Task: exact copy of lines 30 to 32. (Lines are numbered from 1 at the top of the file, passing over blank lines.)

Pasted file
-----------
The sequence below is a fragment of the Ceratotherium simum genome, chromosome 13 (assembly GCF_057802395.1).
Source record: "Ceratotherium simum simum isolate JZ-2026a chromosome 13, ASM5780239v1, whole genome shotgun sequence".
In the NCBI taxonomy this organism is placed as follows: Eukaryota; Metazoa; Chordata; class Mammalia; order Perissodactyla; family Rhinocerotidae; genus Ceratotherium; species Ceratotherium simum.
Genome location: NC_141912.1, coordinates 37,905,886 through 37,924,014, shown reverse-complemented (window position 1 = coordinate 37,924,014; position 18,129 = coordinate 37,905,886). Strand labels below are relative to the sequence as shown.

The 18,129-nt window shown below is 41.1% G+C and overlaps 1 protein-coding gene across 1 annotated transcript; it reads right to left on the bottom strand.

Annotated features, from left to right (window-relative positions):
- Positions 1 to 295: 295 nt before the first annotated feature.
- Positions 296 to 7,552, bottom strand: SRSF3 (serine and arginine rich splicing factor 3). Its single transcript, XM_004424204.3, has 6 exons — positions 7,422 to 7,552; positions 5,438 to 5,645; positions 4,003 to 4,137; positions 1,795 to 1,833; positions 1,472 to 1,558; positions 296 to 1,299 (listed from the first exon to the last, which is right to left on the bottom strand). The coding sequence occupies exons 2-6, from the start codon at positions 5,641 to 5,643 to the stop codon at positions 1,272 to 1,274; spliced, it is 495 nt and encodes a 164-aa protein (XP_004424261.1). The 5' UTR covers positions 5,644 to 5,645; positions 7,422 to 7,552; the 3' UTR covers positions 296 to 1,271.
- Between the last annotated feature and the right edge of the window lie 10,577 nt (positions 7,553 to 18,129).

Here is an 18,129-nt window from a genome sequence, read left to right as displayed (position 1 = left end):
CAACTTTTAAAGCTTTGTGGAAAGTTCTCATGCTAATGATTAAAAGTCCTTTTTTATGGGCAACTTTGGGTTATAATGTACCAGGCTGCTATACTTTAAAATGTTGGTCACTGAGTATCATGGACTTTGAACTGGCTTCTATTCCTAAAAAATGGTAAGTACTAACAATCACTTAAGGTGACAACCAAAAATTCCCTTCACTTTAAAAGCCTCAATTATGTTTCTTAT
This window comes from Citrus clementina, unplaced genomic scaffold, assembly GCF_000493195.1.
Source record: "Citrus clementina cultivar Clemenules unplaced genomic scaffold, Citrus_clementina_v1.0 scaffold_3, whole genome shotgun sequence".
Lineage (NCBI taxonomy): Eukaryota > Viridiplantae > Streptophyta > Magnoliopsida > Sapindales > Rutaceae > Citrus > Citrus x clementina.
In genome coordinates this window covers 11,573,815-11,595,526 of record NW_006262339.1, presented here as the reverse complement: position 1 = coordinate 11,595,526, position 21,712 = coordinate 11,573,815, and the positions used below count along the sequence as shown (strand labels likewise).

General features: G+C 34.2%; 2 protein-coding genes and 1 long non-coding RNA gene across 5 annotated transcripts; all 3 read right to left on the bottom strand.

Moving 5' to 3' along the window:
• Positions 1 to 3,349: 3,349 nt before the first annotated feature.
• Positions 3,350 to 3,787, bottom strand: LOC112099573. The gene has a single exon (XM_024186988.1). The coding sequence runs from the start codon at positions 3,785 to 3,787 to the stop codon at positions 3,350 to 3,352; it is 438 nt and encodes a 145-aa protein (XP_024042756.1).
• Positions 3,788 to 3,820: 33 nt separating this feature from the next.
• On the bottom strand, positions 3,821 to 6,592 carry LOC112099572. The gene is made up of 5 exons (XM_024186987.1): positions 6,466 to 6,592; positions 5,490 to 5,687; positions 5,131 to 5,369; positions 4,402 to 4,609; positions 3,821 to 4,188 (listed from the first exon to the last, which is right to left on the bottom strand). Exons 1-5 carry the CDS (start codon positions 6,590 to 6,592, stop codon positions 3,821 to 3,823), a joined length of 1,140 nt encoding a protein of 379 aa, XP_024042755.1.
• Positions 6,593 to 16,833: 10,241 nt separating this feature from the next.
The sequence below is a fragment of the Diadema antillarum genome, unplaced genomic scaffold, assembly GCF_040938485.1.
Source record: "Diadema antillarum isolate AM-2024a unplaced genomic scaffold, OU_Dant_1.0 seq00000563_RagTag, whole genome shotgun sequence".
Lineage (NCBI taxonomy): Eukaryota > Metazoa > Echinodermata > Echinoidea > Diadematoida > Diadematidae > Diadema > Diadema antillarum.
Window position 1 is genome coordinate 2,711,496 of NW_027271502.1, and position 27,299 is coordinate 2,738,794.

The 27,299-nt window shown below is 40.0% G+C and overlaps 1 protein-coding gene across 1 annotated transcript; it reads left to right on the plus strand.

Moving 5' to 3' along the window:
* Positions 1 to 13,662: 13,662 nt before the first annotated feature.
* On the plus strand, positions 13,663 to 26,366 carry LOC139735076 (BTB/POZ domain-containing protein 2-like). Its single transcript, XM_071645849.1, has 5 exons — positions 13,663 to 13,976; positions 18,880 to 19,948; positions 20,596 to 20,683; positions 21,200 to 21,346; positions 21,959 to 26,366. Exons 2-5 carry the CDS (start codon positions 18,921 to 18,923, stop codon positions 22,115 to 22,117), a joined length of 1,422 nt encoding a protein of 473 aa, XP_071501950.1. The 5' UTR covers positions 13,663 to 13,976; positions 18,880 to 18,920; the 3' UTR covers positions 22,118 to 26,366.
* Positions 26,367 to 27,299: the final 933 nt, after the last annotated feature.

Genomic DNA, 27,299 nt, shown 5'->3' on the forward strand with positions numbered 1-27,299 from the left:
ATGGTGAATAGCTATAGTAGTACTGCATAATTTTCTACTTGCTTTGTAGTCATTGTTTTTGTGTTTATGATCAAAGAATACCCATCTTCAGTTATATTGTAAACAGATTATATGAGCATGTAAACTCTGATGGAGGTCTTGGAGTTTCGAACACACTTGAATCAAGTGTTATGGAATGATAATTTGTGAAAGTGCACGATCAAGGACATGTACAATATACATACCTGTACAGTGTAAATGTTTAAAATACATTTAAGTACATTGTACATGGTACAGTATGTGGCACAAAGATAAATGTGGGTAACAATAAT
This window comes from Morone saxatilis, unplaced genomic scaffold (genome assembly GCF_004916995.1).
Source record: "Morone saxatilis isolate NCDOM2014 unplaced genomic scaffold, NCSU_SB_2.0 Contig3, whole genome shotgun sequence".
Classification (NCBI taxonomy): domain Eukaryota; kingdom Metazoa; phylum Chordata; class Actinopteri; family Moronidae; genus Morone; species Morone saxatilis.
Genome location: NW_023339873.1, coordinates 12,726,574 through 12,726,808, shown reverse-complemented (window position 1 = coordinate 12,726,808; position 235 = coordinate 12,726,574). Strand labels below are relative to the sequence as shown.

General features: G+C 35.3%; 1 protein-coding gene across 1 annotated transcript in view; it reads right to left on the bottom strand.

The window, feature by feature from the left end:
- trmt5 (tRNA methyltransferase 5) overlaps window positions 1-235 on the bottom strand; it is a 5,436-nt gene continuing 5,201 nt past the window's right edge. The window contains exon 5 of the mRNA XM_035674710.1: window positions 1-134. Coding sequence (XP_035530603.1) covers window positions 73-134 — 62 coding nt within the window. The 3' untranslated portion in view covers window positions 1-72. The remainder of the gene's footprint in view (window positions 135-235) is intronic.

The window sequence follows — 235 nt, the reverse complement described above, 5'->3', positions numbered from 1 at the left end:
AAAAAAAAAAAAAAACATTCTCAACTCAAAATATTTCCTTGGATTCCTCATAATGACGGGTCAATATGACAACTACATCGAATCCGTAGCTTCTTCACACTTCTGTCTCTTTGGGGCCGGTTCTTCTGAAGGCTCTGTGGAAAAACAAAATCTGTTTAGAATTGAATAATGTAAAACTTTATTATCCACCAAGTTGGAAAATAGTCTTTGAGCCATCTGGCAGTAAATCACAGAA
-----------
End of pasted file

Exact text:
* On the plus strand, positions 13,663 to 26,366 carry LOC139735076 (BTB/POZ domain-containing protein 2-like). Its single transcript, XM_071645849.1, has 5 exons — positions 13,663 to 13,976; positions 18,880 to 19,948; positions 20,596 to 20,683; positions 21,200 to 21,346; positions 21,959 to 26,366. Exons 2-5 carry the CDS (start codon positions 18,921 to 18,923, stop codon positions 22,115 to 22,117), a joined length of 1,422 nt encoding a protein of 473 aa, XP_071501950.1. The 5' UTR covers positions 13,663 to 13,976; positions 18,880 to 18,920; the 3' UTR covers positions 22,118 to 26,366.
* Positions 26,367 to 27,299: the final 933 nt, after the last annotated feature.

Genomic DNA, 27,299 nt, shown 5'->3' on the forward strand with positions numbered 1-27,299 from the left: